Andrew Roberts has made his love of chukka sneakers his life’s work.
The owner and CEO of Del Toro shoes was first exposed to the brand while living in Miami in 2016, working for a baby products company. Although he was drawn to the brand’s signature velor slippers, he thought to himself, “I’m not cool enough for velor slippers.”
He opted for chukkas instead and soon received a slew of compliments on his shoes from friends and colleagues. “It’s become my favorite shoe brand,” he said.
Del Toro was founded in 2005 by Matthew Chevallard as an alternative to classic loafers and slippers. It was sold to a group of investors in 2018 and had everyone from Carmelo Anthony, Joel and John Madden and LeBron James manager Maverick Carter as part of its ownership team. They reinvented the brand with a streetwear bent, adding garments such as hoodies and sweatpants, as they sought to create the next lifestyle brand.
But their grandiose plans fail and the brand is put up for sale. Roberts, who said he “lost a bit of interest” in Del Toro under its former owners because they “strayed from its focus on Italian-made shoes with a Miami aesthetic and edge. “, lined up a few friends and bought the company. in 2020.
His plan was to “take him back to his roots.” I really felt like Del Toro had a reason to exist.
Then the pandemic hit and he began to question the wisdom of buying a brand whose flagship product is a velvet tuxedo slipper when all the weddings and events came to a screeching halt. He persevered, moving headquarters to his hometown of New York and closing Del Toro stores in Miami and Manhattan.
He also worked to liquidate clothing in the bankruptcy sale of Lord & Taylor and put a renewed emphasis on quality shoes made in Milan and Naples. Once that was accomplished, Roberts took the opportunity to take the brand off the market and prepare for a relaunch. “No one was buying velvet tuxedo slippers, so that took a lot of the pressure off,” he said. “We closed the site and rebuilt it in a way that we are proud of. We communicated the change of ownership and reverted to the old logo. So the pandemic was actually a blessing in disguise. »
He is relaunching Del Toro in 2021 focusing on five masculine silhouettes including the black velvet slipper. Other styles include a Milano loafer, a suede Napoli slipper, a house slipper, and a suede chukka sneaker. Prices range from $195 for the Napoli slipper to $425 for the black velvet slipper. There are also some female models.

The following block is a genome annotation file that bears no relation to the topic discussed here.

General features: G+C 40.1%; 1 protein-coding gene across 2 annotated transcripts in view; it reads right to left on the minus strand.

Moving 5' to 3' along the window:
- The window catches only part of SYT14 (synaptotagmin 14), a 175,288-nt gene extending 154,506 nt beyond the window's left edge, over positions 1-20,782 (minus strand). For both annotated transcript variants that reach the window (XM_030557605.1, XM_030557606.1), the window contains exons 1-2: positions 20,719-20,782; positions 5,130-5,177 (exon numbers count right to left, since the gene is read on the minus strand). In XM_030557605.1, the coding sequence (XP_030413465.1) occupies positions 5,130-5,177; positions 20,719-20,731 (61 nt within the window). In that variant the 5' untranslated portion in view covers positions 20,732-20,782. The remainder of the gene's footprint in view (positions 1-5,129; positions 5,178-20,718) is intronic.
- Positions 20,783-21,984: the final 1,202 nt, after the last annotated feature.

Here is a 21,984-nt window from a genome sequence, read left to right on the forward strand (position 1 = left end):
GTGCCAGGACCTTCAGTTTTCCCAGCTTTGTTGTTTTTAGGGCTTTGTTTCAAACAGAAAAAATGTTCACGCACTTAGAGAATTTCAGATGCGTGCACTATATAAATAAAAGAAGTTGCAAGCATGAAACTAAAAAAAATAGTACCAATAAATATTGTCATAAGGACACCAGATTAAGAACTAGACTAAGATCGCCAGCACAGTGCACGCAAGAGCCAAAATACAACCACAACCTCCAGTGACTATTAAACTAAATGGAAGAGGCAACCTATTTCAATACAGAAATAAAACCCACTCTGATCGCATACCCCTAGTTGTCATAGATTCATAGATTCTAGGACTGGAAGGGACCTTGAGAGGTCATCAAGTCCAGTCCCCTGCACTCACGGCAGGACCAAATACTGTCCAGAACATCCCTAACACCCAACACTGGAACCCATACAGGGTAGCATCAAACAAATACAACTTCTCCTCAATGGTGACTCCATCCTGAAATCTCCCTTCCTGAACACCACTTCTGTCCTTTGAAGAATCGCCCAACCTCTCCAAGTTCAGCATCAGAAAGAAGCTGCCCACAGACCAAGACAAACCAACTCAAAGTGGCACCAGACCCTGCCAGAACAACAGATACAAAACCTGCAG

The brand has a handful of specialty store accounts, but is primarily sold online through the Del Toro e-commerce site. “We saw a lot of multiple shoe orders,” he said, “because people were afraid we were closing again.”
Going forward, Roberts said he hopes to expand the colors offered in existing styles and also expand the women’s assortment. A women’s mule will be offered for this summer and he has turned to formal accessories including bow ties, pocket squares, dress socks, suspenders and belts.
“We will continue to expand our silhouettes, but with more caution,” he said. “We much prefer to do a few styles.”
Roberts began partnering with other ‘like-minded businesses’ such as the Andy Roddick Foundation, with whom he worked on a special tennis shoe, with part of the proceeds going to the nonprofit lucrative. He has also worked with Los Angeles artist Alli Conrad on a collaboration to benefit the Brain & Behavior Research Foundation as well as Litquidity, a financial meme company, some of whose proceeds go to Razom to provide aid to Ukraine. . And this summer, a collection of dog accessories will be launched in partnership with rescue organization Love of All Dogs.
“At the end of the day, we’re selling shoes, so it’s important to elevate other brands that share our ethos,” he said.
Although he admits that at 31, with a team of just five people working on the brand, he still has a lot to learn about running a business, he is optimistic Del Toro can eventually leave his mark.
“I never thought I would run a shoe brand,” he said. “I’m a first-time CEO and I started as a customer, so I look at everything through a customer-centric lens. But I also have the drive to make sure it succeeds.